Color Variations Induced by Drying Wood

A discussion of how the kiln drying process can result in a variety of wood colors. June 13, 2014

Question
Below is a picture of a dried European oak board with a strange white color in the core. It looks like a discoloration but I don't know if the discoloration is of the shell or of the core. Any idea about the origin of this problem and about what it is?


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Forum Responses
(Commercial Kiln Drying Forum)
From contributor D:
Isn't that a wet pocket?



From Gene Wengert, forum technical advisor:
Differences in drying (usually the rate, but also temperature) cause differences in color. This wood was probably air dried slowly and developed the darker color; then before the core was under 40% MC, the lumber was put into the kiln and dried quickly, so the wet core dried white in color. Wood that went into the kiln below 40% MC would already have its color predetermined.


From contributor O:
Gene, lumber under 40%, the color is pre-determined? That sounds like a pretty broad statement. Can you elaborate?



From Gene Wengert, forum technical advisor:
Basically, the color reaction (enzymatic oxidation reaction) during wood drying occurs above 40% MC, usually much higher. Once we get down to 40% MC, there is not enough moisture for the reaction to proceed very quickly or at all. (This is all in reference to oak and other dark colored hardwoods. With lighter woods, heat can substantially darken the wood below 40% MC, but such heat would darken throughout.) Under around 25% MC there is not enough moisture to support active fungal growth in most cases. However, this stain is not fungal; we can tell that because of its shape and appearance. It is not iron tannate stain either.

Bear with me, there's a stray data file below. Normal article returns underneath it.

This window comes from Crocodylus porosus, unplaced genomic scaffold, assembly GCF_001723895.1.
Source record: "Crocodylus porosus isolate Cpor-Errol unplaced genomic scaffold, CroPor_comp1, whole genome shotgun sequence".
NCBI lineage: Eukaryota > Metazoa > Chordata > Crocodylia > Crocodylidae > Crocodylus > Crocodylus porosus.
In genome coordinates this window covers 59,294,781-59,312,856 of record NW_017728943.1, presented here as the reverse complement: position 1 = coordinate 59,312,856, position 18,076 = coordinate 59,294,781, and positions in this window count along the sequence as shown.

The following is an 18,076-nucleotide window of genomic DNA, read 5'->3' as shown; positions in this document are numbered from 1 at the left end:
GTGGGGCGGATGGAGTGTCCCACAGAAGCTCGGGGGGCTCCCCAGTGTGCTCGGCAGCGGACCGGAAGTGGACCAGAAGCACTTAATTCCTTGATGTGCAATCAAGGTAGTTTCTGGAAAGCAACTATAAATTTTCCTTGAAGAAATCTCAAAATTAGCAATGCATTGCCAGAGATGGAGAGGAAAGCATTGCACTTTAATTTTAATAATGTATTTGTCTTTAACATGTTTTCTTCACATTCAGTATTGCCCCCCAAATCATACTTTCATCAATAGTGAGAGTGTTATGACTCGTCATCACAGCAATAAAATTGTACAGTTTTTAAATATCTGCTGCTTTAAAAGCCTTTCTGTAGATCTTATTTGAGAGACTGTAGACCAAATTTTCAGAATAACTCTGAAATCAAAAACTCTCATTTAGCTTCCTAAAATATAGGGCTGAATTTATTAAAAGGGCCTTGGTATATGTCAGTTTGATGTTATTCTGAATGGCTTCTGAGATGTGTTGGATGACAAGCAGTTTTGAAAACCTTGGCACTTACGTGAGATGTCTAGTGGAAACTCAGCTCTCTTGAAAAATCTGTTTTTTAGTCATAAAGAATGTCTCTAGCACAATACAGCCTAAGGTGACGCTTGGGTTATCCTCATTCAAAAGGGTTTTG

From the original questioner:
Gene, I had a similar thought about this problem but I canít' explain the phenomenon at all. Suppose that this board was air dried for 30 days and that in this period the outer shell dropped from 60% MC to 45% (DR of 0.5%/day), while the core dropped from 60% to 57% (0.1%/day). Then it was put into the drying kiln until an average MC of 10%. So the core has been over 40% for much more time than the shell and should be darker. Of course this is a simplification - the moisture profile indeed is more shaped. Instead, could we say that the outer shell is darker because (while the slow humidity loosing) it has been in contact with more air for more time than the core?


From contributor D:
I dried this tan oak last summer which had severe damage done by enzymes. From the end, it looked like your oak.


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From Gene Wengert, forum technical advisor:
Because the enzymatic oxidation color reaction is so complex it is not easy to simplify, but you do have the right idea. Basically, differences in drying speed and temperature cause dramatic differences in color, especially with wood that is not freshly harvested and sawn but has been stored in warm weather.


From the original questioner:
Gene, could you post any references to learn more about enzymatic oxidation? Yes Contributor D that looks to be the same problem. Do you agree Gene?


From Gene Wengert, forum technical advisor:
Contributor D is indeed correct. We see a very similar appearance in hickory too. There is an article about stain in wood that I wrote that is in the WOODWEB archives.